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Holy. Shit. What have I gotten myself into?

Apologies to my grandmother for the profanity, but that’s what ran through my head as I stood on the shores of Gili Trawangan and watched the sun rising over Lombok, revealing the volcano we were about spent three days scaling. Gunung Rinjani is not only the second highest peak in Indonesia, but a deeply sacred volcano to the Hindus and the Sasaks who often make pilgrimages there.

I had looked out towards Gunung Rinjani almost daily for two months — missing it only when the sky was too hazy to reveal its jagged peaks. I also heard passing tales from those who had returned from the climb about the brutality of the ascent and the shock of the altitude. I had been interested in hiking it as well, from a detached and “someday” kind of standpoint. So when Anders called me and said he had a three-day window off from work, and would I be ready to depart in thirty-six hours, “someday” came on a little suddenly.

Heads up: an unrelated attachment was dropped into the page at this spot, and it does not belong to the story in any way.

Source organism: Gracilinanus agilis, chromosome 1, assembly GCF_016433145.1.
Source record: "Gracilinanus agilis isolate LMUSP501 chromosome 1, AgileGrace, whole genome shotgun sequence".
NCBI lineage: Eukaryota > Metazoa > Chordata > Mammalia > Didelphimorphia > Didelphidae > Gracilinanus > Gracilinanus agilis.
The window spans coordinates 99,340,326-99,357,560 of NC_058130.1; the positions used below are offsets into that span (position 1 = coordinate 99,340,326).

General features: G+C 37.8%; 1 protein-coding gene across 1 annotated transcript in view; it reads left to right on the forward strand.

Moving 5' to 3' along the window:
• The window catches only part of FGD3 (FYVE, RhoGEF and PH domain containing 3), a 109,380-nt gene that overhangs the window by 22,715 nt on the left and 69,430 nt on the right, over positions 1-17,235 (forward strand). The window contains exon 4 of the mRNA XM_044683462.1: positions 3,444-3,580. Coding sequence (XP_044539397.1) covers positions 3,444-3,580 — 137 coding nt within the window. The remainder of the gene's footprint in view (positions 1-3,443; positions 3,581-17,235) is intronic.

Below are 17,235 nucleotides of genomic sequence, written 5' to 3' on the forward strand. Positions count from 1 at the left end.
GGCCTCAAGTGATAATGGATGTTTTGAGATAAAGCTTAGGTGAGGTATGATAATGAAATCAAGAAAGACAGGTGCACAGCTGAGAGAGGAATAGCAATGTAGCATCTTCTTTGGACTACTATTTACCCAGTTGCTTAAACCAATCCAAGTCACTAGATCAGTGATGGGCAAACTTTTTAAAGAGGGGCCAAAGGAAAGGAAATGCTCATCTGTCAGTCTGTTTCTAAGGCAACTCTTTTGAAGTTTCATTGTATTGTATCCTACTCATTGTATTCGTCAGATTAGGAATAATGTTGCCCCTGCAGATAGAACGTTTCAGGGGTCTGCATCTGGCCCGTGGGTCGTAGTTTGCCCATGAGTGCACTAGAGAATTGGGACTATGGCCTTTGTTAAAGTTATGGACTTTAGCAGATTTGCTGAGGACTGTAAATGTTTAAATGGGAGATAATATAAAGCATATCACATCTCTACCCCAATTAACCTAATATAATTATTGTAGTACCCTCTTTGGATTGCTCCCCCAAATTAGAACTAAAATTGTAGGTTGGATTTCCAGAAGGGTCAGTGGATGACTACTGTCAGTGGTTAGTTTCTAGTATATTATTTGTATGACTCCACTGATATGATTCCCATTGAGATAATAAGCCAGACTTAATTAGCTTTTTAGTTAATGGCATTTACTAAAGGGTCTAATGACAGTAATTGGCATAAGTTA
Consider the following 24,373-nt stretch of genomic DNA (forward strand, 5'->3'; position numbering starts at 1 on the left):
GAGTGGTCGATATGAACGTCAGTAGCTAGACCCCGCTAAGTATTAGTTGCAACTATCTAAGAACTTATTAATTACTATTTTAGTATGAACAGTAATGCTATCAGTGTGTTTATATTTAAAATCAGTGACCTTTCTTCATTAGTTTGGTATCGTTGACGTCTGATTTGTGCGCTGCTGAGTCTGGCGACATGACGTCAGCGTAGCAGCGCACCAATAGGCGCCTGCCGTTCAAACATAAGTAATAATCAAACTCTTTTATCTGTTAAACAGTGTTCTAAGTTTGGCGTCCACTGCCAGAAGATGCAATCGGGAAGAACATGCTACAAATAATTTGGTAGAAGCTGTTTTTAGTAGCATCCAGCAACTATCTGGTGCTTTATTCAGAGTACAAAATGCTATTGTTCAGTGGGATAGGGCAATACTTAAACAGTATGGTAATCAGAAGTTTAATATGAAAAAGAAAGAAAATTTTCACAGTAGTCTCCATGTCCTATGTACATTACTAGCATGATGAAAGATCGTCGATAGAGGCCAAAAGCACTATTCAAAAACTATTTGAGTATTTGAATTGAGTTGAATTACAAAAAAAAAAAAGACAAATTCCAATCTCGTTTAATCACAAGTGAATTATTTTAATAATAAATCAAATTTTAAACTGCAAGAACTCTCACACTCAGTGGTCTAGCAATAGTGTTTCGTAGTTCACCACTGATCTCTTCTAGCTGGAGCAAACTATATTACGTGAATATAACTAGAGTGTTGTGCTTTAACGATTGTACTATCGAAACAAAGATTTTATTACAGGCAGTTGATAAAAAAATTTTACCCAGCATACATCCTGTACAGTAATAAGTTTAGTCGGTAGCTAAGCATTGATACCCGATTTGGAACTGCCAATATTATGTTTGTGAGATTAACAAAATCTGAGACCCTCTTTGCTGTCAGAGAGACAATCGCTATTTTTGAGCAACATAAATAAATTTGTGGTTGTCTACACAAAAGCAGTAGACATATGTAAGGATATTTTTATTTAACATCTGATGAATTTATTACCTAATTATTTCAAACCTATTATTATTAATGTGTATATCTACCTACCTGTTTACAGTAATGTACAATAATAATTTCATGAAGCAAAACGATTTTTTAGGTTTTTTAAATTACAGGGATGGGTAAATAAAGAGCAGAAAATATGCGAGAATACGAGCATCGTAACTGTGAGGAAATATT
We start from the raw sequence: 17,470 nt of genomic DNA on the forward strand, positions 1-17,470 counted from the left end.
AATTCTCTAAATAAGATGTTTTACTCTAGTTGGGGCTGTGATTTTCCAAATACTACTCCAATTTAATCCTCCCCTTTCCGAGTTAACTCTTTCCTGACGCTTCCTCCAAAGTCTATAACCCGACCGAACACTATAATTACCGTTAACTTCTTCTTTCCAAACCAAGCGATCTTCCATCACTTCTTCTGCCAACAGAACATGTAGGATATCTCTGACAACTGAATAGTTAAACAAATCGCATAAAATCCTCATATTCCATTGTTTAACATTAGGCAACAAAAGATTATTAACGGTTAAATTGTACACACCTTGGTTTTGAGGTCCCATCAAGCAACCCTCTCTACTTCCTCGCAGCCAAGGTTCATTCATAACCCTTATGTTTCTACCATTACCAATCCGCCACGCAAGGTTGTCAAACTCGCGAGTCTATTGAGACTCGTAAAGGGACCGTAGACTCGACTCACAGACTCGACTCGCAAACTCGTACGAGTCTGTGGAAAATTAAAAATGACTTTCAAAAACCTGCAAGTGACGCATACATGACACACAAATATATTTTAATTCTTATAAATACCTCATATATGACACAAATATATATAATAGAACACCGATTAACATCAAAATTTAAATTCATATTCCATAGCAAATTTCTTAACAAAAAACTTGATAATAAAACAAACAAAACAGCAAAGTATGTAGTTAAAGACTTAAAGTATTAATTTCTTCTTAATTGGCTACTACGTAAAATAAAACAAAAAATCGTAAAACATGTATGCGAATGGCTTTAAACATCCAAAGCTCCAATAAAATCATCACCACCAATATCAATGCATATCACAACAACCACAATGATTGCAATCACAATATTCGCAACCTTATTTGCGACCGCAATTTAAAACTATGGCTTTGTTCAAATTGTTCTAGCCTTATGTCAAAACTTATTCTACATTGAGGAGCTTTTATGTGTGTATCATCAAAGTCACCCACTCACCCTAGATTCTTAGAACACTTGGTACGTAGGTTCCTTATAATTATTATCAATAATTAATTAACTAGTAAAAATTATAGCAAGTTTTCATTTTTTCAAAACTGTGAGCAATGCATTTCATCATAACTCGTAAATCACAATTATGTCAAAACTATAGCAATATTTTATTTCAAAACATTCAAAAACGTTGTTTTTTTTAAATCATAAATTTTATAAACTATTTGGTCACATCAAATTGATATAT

Mount Rinjani from Gili TrawanganRinjani from Gili Trawangan

Boat from Gili Trawangan to Lombokthe boat to Lombok

Horse Cart on Lomboklocal Lombok transport

I had two concerns about the three-day package sold all over Gili Trawangan. The first was the time frame. The almighty Lonely Planet Bali & Lombok informed me that the “most popular” route covered the exact same ground that we hypothetically would, but in five days instead of three. Our plan had us racking up one seven hour days and more than eleven on another. My next concern was price. We had payed one million rupiah each, or about $100, for everything — guide and porters, transport to and from Gili Trawangan, meals, tents and sleeping bags, etc. What kind of food and amenities could we really expect for just over thirty dollars a day?